The project to establish a Unitary Patent in Europe and a Unified Patent Court to handle patent infringement litigation for European patents is underway again. After several years’ further delay due to constitutional challenges in Germany, progress towards setting up this project, 40 years in the making, is again resuming. The Preparatory Committee expects the Court to open for cases in mid-2022.
The UPC and Unitary Patent
There are two aspects to the project – the creation of a European Patent with Unitary Effect (“Unitary Patent”) having unitary effect in participating EU member states, and the establishment of the Unified Patent Court (“UPC”) which will be responsible for patent litigation in respect of both Unitary Patents and European patents for which unitary effect is not requested (“classical” European patents).
The Unitary Patent will be a single patent right covering all EU member states which have ratified the agreement at the patent grant date. The request to convert the European patent into one having unitary effect, instead of a bundle of national rights in the participating countries, is made by the proprietor on grant of the patent by the European Patent Office (EPO).
Ultimately, the UPC will hold exclusive jurisdiction over litigation in respect of patents covering EU member states which were prosecuted through the EPO. However, for a lengthy transitional period of at least seven years, national courts will also have jurisdiction over “classical” European patents, and it will be possible to opt such patents out of the jurisdiction of the UPC altogether. The UPC will have no competence in respect of patents granted by national patent offices.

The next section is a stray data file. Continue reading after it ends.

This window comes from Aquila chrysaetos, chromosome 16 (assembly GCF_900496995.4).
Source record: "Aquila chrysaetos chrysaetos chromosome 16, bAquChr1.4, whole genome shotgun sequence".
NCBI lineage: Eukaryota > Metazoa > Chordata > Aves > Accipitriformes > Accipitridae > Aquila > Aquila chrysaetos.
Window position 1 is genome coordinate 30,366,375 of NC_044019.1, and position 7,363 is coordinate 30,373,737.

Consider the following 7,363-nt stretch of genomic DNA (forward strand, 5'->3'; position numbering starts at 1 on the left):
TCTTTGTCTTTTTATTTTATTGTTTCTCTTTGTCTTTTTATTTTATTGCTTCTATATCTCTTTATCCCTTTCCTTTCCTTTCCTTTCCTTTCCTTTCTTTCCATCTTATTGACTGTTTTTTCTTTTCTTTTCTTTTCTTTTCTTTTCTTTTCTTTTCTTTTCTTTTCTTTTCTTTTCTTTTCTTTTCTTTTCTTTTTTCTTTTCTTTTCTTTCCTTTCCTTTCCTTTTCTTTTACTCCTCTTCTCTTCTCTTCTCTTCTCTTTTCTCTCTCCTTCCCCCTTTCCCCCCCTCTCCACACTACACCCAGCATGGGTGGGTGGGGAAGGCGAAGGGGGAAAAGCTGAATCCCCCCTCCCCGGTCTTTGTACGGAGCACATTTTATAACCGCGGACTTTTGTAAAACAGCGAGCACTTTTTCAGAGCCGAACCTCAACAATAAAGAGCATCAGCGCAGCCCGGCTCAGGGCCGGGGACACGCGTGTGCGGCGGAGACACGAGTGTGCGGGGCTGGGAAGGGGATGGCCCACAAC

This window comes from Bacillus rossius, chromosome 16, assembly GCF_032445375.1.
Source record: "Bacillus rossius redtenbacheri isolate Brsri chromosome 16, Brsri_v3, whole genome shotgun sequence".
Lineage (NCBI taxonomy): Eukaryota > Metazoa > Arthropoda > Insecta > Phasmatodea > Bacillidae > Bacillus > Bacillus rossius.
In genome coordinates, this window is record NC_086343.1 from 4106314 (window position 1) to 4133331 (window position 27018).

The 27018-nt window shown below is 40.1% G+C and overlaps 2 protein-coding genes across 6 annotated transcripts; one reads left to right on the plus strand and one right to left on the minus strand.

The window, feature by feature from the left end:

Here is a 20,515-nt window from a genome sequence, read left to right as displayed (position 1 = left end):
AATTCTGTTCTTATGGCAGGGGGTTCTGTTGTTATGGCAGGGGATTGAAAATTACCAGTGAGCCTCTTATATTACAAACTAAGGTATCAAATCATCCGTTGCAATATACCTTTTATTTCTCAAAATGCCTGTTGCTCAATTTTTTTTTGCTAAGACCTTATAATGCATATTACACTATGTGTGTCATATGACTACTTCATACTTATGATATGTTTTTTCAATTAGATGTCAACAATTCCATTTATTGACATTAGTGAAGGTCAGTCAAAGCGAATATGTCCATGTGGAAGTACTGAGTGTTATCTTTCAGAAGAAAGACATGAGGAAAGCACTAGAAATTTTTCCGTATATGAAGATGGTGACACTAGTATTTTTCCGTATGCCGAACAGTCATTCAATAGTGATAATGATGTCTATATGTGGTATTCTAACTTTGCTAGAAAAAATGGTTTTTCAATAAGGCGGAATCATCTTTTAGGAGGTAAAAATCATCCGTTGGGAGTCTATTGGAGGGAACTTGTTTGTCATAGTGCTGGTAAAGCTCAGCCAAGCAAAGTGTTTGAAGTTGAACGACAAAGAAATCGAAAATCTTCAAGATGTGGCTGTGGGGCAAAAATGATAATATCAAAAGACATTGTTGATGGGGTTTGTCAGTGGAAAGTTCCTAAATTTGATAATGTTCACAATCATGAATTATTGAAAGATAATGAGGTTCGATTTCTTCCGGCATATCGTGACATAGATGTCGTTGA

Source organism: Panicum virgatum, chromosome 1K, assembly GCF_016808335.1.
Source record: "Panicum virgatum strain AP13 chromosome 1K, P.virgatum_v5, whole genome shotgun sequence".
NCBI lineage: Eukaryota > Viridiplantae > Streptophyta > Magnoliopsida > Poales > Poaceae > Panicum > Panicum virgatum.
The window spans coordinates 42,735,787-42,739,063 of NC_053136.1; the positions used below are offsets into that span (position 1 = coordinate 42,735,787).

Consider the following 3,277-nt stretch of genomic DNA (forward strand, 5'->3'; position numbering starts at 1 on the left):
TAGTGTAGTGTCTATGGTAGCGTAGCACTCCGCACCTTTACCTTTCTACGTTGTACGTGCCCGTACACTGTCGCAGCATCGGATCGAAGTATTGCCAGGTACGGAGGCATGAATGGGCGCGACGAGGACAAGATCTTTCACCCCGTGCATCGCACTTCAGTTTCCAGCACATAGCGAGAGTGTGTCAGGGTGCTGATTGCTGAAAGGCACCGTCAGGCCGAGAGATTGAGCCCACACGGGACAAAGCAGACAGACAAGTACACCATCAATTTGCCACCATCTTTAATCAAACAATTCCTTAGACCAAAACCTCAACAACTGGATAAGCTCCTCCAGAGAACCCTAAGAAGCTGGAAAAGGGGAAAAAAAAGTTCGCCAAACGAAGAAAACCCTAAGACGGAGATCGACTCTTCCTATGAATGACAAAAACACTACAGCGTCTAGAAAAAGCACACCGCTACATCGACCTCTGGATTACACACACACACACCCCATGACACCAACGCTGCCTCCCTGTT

Patent owners will need to make important decisions as to whether to use the Unitary Patent system, and, if not, whether to opt their European patents out of the system altogether. In addition, when considering patent litigation, it will be necessary to decide the part the UPC may play in the overall litigation strategy for Europe.
As the timetable for the commencement of the system becomes clearer, we will provide further details of the detailed working of the system, and advice on the strategies that may be adopted. EIP has established patent litigation teams in UK and Germany, and is well placed to advise on pan-European litigation strategies whether including the UPC or not.
The German Bundestag recently passed the legislation which will allow Germany to ratify the UPC Agreement (the ‘UPCA’). The UPC will come into existence on the first day of the fourth month after that ratification.
However, Germany will not ratify the UPCA just yet since the court is not yet ready to open its doors – before ratification of the main agreement, the Protocol on the Provisional Application of the UPCA (the PAP-Protocol) needs to enter into force, which requires 13 states, including Germany, France and Italy to ratify the PAP-protocol. Currently, 10 states have ratified the PAP agreement; Germany are expected to ratify this imminently, and the required further two ratifications (rumoured to be Austria and one of Malta, Portugal and Slovenia) are expected during the autumn of this year. The UK has withdrawn from the UPCA and will not participate at all.
Once the PAP-Protocol enters into force, the UPC will be in a position to complete the preparations for the Court to open for business, including recruitment of judges and other staff, setting up the IT systems which will be needed, establishment of the bodies set out in the UPCA including the Administrative Committee which will supervise the working of the Court, and adoption of the secondary legislation which is being prepared by the Preparatory Committee. The Preparatory Committee has indicated that this work will require a provisional application period (PAP) of approximately eight months. Germany are therefore expected to ratify the main agreement approximately 4 months after the PAP begins (spring 2022 if the expected timeline is followed).
There have already been many delays in establishment of the UPC since the signing of the UPCA in 2012. While the current mid-2022 timeline seems realistic, the possibility of further delays does remain. We will provide updates as the implementation progresses.
If you have any questions, please get in touch with your usual EIP contact.